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Friday, February 4, 2011

Krueger Sweeps Titles in New Zealand; Hardebeck Takes Out Top Seed Cohen; Klahn's Wild Card; Lauren Davis Blogs From Fed Cup

Mitchell Krueger swept the singles and doubles titles at the ITF Grade 3 event in New Zealand this week. The top-seeded Krueger, who reached the quarterfinals in singles and the semifinals in doubles at the Australian Open junior championships, beat fellow American and No. 2 seed Emmett Egger in the final, when Egger was forced to retire with an ankle injury. On Friday, Krueger and training partner Jaden Grinter of New Zealand won the doubles over Egger and Mac Styslinger by the head-scratching and heart-stopping score of 0-6, 7-5, 13-11. By the way, for more on the Australian Open juniors, see Marcia Frost's report today for the Tennis Recruiting Network.

Because I was in Florida covering the Plaza Cup, I neglected to notice that Connor Farren had reached the final of the Grade 2 in Ecuador on clay. The fourth-seeded Farren has an excellent win over second seed Matias Sborowitz of Chile before falling to top seed Hugo Dellien of Bolivia 6-4 6-4.

Krista Hardebeck has defeated top seed Julia Cohen today at the $25,000 Pro Circuit event in Rancho Santa Fe 6-3, 4-6, 6-1. Hardebeck plays No. 4 seed Michelle Larcher de Brito of Portugal in Saturday's semifinals. The unseeded 16-year-old is going to run into some difficulty with her next commitment if she keeps on winning because Hardebeck is scheduled to compete in the qualifying Sunday at the Dow Corning in Midland.

At the Palm Coast Futures, Jack Sock lost in the singles quarterfinals to Matt Reid in a third set tiebreaker, but he and former Texas All-American Dimitar Kutrovsky have reached another doubles final, their fifth as a team. The top seeds will play No. 2 seeds Greg Ouellette, a former Gator, and Blake Strode, a former Razorback, on Sunday.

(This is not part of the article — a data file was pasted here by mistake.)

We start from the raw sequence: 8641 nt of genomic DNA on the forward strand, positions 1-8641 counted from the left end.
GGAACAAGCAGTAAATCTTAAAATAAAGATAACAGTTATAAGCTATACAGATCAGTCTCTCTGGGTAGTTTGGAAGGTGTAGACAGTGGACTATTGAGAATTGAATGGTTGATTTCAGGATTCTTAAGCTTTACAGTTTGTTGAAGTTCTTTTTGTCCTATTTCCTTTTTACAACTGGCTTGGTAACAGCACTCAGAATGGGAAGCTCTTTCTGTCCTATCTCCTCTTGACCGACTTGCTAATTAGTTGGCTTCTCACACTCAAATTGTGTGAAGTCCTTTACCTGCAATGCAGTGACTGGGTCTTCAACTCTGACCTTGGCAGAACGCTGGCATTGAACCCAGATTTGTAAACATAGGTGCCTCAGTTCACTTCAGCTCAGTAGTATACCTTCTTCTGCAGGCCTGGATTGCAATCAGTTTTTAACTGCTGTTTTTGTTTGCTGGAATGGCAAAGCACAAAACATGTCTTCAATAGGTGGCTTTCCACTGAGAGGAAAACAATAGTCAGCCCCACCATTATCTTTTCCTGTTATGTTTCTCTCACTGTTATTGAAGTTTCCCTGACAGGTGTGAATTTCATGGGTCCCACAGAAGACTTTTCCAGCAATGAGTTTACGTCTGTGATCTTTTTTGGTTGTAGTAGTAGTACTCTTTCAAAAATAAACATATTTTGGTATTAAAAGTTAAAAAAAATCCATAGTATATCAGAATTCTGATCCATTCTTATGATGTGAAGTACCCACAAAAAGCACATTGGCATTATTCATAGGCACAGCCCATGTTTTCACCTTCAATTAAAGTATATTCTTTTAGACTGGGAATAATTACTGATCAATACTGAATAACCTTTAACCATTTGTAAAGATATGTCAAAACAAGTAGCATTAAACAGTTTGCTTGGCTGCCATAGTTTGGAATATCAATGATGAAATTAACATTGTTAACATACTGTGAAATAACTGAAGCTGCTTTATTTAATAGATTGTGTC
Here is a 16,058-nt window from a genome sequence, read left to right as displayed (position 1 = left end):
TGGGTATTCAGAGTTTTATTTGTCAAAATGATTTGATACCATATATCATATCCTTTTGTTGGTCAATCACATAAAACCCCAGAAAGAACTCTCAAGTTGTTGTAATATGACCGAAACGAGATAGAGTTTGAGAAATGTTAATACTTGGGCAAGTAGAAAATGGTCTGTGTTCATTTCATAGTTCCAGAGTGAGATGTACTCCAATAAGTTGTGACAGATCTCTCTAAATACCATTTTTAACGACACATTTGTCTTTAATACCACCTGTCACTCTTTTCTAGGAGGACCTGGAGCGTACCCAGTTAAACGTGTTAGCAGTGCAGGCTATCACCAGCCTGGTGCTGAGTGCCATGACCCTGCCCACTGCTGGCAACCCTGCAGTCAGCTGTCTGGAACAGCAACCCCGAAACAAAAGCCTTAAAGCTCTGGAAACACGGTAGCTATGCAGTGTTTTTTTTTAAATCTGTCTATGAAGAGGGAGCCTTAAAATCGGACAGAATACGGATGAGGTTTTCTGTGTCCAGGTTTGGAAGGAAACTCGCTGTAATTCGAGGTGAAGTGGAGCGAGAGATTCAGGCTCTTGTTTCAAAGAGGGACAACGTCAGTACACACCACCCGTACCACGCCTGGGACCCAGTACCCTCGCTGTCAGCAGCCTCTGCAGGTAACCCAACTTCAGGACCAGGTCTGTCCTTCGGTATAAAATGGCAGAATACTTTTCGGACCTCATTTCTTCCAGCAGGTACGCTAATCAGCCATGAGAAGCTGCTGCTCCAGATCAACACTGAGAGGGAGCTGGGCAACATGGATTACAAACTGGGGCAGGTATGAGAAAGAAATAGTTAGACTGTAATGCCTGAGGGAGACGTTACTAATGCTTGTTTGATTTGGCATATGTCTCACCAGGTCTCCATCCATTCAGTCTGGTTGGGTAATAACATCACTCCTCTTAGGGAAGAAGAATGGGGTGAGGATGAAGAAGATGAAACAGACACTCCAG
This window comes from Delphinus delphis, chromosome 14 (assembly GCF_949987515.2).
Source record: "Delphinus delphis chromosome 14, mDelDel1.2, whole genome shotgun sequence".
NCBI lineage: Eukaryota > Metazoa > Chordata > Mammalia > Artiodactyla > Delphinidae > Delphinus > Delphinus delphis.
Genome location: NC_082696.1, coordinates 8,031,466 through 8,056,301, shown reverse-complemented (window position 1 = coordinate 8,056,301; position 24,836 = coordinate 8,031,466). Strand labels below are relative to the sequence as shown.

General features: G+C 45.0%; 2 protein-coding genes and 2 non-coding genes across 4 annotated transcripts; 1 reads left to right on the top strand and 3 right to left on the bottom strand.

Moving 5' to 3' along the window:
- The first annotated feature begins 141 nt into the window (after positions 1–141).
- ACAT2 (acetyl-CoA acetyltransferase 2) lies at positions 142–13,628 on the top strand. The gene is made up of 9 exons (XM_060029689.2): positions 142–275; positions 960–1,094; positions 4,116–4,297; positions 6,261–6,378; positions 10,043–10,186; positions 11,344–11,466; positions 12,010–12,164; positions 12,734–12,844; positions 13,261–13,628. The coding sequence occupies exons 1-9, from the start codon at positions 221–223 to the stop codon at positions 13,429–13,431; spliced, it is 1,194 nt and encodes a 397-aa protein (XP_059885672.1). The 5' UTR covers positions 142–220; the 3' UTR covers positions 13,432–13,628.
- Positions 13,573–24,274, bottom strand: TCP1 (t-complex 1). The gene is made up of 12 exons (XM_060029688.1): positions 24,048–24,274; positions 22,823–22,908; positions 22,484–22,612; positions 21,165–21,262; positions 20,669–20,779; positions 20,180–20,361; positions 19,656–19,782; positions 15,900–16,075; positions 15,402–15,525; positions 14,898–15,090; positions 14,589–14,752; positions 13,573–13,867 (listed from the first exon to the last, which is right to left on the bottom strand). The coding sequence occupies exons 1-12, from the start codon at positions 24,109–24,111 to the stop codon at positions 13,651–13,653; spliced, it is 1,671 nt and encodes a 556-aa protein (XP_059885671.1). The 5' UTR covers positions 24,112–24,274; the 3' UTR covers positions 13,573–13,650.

For complete results, see the Pro Circuit page at usta.com.

The draw for the ATP's SAP Open in San Jose was revealed today, and Stanford's Bradley Klahn, who received a wild card into the event, will play No. 2 seed and world No. 12 Gael Monfils of France in the first round. That match is scheduled for Wednesday evening. According to this article from the tournament website, Klahn and Ryan Thacher have also been given a doubles wild card.

And finally, Lauren Davis is serving as a practice partner, or Future Fed Cupper, for the U.S. team when it plays Belgium in the quarterfinals beginning Saturday in Antwerp. Davis blogs about her first Fed Cup experience, including the often-dreaded Rookie Speech, for usta.com. For all results in group play and more on the quarterfinals, see the Fed Cup website.


The Dude said...

Man, I wonder how players can afford to go all the way to New Zealand to play in an ITF Grade 3.

I was speaking to a young teaching pro at my club who is from Paraguay who was taught the game by Victor Pecci, the former top 10 ATP player. He says that the cost of tennis in the USA, particularly the NYC area is unbelievable at $120 per hr for a private lesson. He said that you can hire a very good private coach to teach you 3 hrs der day, 6 days per week for a month for around $500 in South America. In NYC the same private hrs would cost you $8640 per month. He didn't see how that was possible. I think cost is the most serious impedment to creating American champions in the future, i.e., rich kids don't have the drive and poor kids don't have the money. The dilemma continues.